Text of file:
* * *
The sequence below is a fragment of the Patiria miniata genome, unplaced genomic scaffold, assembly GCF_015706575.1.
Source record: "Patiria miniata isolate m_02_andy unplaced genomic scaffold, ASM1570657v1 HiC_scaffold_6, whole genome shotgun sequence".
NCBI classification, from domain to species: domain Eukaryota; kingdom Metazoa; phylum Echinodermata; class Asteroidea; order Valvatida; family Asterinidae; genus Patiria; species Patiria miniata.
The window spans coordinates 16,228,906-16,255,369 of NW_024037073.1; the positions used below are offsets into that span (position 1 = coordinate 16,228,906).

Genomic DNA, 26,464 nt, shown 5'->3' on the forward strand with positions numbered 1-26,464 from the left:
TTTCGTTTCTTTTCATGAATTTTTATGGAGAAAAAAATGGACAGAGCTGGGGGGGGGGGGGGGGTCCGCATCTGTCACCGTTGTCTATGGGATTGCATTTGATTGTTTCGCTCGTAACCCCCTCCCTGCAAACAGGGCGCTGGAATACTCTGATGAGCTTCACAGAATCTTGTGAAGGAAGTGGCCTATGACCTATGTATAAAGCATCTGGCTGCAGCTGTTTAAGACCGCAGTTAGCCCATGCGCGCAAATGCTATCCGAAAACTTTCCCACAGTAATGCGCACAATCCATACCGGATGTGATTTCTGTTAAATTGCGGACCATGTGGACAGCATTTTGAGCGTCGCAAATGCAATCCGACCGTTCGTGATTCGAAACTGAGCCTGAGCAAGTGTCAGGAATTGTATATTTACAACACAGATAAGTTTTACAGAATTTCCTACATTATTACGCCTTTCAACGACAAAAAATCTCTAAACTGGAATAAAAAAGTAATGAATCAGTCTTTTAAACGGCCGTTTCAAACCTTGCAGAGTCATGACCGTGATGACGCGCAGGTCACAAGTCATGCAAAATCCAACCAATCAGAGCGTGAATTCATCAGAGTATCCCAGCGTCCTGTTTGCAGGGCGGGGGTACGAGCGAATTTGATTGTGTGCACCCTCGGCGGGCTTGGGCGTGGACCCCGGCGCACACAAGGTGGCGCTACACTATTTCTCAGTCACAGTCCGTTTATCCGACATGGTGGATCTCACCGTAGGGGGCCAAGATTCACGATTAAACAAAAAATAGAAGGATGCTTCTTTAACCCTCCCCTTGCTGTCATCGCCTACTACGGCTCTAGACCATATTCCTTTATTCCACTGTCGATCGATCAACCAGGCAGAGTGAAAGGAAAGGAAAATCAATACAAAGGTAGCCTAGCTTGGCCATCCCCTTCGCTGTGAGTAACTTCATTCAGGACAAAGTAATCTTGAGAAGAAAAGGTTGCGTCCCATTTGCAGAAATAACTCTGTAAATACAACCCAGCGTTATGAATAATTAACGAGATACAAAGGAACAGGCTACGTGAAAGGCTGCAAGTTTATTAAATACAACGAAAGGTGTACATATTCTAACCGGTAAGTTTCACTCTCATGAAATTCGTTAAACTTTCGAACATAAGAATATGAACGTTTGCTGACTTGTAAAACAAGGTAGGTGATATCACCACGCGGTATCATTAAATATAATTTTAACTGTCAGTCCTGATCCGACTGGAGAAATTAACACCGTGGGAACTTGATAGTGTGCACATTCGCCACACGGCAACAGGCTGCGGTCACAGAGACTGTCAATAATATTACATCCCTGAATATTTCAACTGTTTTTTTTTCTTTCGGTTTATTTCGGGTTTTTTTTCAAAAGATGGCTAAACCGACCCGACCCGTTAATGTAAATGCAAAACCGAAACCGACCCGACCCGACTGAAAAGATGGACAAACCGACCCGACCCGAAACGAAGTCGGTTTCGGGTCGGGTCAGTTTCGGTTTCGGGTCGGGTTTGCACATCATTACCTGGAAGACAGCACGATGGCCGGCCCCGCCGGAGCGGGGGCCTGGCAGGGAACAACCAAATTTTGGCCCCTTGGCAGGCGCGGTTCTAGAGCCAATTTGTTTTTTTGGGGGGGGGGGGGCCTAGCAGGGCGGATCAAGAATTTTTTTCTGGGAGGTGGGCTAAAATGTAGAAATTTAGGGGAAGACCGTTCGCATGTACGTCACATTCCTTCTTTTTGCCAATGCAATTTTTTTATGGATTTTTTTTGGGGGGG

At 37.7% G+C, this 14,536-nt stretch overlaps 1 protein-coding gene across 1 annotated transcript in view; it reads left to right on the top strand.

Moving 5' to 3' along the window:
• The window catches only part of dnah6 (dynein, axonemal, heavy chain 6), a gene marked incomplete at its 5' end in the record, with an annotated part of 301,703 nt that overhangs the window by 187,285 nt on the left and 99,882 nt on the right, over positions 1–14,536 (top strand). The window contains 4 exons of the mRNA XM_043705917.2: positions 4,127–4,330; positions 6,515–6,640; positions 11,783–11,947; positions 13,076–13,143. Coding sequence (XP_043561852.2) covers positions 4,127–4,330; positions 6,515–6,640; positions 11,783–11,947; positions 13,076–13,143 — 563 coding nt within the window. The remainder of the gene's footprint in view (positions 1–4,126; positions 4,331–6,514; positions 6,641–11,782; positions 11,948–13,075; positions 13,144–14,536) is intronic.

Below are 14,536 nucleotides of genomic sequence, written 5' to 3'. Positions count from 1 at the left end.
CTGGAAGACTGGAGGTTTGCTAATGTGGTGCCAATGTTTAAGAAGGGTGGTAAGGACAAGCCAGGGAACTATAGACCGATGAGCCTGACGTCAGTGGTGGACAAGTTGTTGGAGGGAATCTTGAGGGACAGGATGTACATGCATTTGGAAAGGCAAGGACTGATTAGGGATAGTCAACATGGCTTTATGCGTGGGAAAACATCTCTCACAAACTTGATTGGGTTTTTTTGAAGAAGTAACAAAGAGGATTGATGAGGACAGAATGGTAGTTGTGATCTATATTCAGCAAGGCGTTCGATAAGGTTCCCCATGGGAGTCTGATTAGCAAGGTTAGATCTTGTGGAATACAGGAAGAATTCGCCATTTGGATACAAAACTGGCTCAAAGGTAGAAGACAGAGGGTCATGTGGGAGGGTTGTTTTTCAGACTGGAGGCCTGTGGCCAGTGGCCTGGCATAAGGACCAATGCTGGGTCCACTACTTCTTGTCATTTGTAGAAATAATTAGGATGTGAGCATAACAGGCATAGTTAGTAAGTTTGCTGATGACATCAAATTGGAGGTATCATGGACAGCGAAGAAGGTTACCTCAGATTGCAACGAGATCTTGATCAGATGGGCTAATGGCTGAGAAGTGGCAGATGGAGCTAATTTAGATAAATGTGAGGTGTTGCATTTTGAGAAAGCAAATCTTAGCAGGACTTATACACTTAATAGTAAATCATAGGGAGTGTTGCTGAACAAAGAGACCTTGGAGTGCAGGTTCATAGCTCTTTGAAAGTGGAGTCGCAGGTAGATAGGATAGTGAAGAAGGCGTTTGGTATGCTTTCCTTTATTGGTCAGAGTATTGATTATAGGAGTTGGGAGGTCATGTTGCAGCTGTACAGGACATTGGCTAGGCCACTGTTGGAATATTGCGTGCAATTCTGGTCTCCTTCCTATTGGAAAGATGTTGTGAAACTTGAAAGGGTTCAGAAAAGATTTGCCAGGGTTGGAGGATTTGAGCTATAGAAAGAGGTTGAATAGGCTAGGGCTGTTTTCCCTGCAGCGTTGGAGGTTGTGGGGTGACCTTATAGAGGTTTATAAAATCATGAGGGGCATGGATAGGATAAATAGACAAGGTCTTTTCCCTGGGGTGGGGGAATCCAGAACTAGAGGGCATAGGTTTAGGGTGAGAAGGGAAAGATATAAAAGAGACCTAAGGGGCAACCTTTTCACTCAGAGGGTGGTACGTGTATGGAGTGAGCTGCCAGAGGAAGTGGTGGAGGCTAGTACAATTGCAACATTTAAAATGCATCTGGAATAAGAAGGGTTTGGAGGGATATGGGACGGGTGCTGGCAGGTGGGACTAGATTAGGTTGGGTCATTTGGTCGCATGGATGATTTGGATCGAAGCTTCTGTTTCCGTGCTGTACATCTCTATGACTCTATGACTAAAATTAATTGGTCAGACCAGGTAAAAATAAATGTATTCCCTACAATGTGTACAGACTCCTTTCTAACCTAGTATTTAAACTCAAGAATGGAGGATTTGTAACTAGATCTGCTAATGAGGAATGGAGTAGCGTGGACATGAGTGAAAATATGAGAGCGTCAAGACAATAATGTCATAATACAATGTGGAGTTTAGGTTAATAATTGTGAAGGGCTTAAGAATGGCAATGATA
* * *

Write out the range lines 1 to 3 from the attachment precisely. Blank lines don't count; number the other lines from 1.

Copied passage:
The sequence below is a fragment of the Patiria miniata genome, unplaced genomic scaffold, assembly GCF_015706575.1.
Source record: "Patiria miniata isolate m_02_andy unplaced genomic scaffold, ASM1570657v1 HiC_scaffold_6, whole genome shotgun sequence".
NCBI classification, from domain to species: domain Eukaryota; kingdom Metazoa; phylum Echinodermata; class Asteroidea; order Valvatida; family Asterinidae; genus Patiria; species Patiria miniata.